In terms of reveals, Smash Bros Switch isn't exactly the opening of the Ark of the Covenant. However, with the number of YouTubers who filmed themselves as their faces melted with excitement, you could be forgiven for thinking that it was. Since the reveal earlier this week, videos have been popping up online showing YouTubers behaving as if they had just witnessed their significant other give birth to a Nintendo 64. They scream, eyes transfixed to the image of themselves on their mobile phones, attempting to look as emotionally overwhelmed as humanly possible.
YouTube reaction videos are strange to watch; they are essentially the long-form version of replying with "lol" when you aren't laughing out loud. The audience must know that the reactions they're watching are over-exaggerated and insincere. Removing the camera from the equation would see these individuals quietly watching the trailer like the rest of us. However, these videos continue to get posted, receiving thousands upon thousands of views, and there is nothing that makes me feel as simultaneously old and miserable as watching them.
There has been a Smash Bros game released on every Nintendo home console since the first entry in the series back in 1999. It would have been more surprising had Nintendo not released a Smash Bros for the Switch. Yet YouTube has still been inundated with a barrage of reaction videos, depicting adults throwing themselves off their gaming chairs, screaming at their desktop monitors, or moshing in the Nintendo NY store:
I'm not exactly an old-timer over here, but whenever I watch a reaction video I can feel death's breath against my neck, as the hairs in my beard turn gray and the wrinkles on my forehead deepen. What do people get out of watching monetized insincerity? Considering how much bile is shared around the internet these days, I can understand the need to take a break from it all and kick back with something joyful every once in a while, though I'm not sure how watching guys steadily holding their selfie sticks aloft to get the best angle of them screaming at a trailer satisfies that need.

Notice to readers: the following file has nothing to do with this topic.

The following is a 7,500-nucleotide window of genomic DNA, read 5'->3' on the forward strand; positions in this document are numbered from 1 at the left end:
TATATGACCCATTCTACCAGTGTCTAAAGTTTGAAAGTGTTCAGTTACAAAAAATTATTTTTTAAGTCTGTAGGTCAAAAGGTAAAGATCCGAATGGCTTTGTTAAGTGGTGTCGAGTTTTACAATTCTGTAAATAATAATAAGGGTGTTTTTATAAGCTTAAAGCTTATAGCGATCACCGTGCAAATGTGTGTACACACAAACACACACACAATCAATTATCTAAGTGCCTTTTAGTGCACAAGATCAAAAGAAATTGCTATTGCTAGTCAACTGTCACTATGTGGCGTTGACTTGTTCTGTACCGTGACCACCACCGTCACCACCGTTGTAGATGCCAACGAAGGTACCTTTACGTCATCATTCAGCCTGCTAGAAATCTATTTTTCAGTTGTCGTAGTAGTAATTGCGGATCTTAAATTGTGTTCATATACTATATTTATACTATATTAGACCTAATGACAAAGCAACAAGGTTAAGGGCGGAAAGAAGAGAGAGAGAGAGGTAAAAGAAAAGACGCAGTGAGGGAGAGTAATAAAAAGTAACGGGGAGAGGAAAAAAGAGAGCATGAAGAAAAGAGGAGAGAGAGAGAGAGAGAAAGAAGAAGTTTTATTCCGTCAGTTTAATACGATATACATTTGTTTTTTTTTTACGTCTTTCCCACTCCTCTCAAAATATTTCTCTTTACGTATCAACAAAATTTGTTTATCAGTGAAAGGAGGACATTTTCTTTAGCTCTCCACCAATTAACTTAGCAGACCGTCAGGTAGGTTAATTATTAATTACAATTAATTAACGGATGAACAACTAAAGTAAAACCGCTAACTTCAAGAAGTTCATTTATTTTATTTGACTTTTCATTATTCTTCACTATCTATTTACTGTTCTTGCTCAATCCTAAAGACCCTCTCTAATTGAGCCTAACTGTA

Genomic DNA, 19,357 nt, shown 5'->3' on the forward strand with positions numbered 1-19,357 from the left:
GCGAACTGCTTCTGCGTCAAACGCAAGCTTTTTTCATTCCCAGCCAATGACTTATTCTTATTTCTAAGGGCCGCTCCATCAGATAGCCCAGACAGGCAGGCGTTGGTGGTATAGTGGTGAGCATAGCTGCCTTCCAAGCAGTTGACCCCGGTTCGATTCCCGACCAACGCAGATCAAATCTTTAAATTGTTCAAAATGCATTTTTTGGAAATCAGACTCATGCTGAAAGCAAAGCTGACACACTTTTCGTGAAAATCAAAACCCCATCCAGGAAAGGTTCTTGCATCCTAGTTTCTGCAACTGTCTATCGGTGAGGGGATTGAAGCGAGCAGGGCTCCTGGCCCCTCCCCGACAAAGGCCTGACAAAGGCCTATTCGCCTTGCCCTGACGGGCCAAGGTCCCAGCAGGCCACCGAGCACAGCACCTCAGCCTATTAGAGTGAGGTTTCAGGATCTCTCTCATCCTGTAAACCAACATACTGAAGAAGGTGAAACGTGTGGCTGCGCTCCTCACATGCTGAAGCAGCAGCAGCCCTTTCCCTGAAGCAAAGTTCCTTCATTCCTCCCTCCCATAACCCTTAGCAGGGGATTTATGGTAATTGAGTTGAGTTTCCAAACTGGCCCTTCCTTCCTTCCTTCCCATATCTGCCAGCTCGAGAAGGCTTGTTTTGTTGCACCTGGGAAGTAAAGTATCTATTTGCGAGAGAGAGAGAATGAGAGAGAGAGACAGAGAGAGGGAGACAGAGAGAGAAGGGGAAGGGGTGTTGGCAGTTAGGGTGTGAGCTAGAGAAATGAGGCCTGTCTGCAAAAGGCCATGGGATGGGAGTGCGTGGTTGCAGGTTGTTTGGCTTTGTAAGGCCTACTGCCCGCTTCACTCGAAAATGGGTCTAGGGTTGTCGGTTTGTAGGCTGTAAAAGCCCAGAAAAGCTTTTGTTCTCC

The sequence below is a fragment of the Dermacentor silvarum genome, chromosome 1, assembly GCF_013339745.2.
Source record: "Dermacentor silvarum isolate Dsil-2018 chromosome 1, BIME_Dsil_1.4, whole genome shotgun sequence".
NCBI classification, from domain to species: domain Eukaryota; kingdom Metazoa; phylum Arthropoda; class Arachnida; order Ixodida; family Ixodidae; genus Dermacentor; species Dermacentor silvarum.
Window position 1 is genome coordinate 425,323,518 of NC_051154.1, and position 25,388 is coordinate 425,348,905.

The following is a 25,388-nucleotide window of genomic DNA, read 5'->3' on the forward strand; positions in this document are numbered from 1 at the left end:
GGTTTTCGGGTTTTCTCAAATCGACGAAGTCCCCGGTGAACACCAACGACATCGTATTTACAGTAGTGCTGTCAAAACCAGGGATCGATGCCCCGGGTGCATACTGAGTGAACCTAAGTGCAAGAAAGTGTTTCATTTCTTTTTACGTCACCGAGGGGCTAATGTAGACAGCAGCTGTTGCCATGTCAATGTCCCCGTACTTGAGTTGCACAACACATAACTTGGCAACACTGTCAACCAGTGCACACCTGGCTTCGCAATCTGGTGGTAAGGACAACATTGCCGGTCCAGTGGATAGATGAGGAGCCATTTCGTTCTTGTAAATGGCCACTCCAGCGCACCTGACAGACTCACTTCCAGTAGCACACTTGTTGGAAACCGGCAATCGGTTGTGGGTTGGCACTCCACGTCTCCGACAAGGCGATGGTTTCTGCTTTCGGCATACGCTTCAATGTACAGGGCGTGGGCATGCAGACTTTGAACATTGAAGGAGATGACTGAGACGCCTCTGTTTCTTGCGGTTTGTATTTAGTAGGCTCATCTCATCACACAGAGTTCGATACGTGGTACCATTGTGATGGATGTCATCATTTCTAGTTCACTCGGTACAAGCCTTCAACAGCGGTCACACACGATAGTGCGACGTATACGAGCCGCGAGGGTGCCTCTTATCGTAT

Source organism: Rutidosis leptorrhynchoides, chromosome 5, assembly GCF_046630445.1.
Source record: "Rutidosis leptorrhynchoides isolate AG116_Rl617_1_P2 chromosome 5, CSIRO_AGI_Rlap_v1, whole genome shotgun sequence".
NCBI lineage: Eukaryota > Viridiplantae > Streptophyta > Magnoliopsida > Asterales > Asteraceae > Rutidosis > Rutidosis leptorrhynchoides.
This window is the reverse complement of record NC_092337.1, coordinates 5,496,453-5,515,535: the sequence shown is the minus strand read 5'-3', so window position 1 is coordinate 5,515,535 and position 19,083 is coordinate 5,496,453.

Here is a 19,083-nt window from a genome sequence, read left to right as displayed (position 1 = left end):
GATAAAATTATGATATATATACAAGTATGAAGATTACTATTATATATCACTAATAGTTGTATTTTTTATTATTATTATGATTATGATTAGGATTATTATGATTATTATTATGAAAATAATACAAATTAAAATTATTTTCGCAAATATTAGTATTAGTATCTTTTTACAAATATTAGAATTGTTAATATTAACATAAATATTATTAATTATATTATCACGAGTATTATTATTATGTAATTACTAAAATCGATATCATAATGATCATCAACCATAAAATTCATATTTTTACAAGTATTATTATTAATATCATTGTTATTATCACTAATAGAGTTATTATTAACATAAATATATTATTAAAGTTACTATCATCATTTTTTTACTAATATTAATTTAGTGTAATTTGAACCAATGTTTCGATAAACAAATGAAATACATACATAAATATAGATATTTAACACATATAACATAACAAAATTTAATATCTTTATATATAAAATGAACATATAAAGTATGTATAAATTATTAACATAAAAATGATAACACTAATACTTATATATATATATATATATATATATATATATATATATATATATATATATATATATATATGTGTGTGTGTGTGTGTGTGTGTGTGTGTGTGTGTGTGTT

— ᴀʟᴘʜᴀ (@007002) March 9, 2018
These reaction videos have seen me taking a significant step towards becoming an old, white guy shaking his fist at rap music, and I genuinely believe that they have made the internet a worse place. In many respects, YouTube has overtaken traditional television, yet the videos that perform the best on the site routinely veer towards reality TV levels of hyperbole and melodrama.
You can give people a camera and the option to create whatever they want, but thanks to YouTube's algorithms favoring creators who upload en masse and sacrifice quality for quantity, the site is actively encouraging them to appeal to the lowest common denominator. Rather than being an opportunity for boundless creativity, those who want to reap the most success will be left following trends and trying to one-up their peers in the process, leading to a bunch of gaming YouTubers watching Nintendo Direct with the intention of screaming at its announcements.
YouTube rewards extreme personalities. There is no room for middle-ground in the site's algorithms, and its gaming channels have always exemplified this. For years, the "angry gamer" was the go-to concept for YouTube gaming channels, with videomakers eking out large followings by way of getting exorbitantly mad about video games. Let's Plays represented the flipside of that coin, with channels hosting playthroughs featuring people displaying an almost confrontational level of enthusiasm for whatever they were playing. Now reaction videos have stripped away all of the effort required, allowing YouTubers to point their cameras at something that someone else has created and scream at it for views. They can hardly be blamed for appealing to YouTube's algorithms, but that doesn't make the videos any less depressing.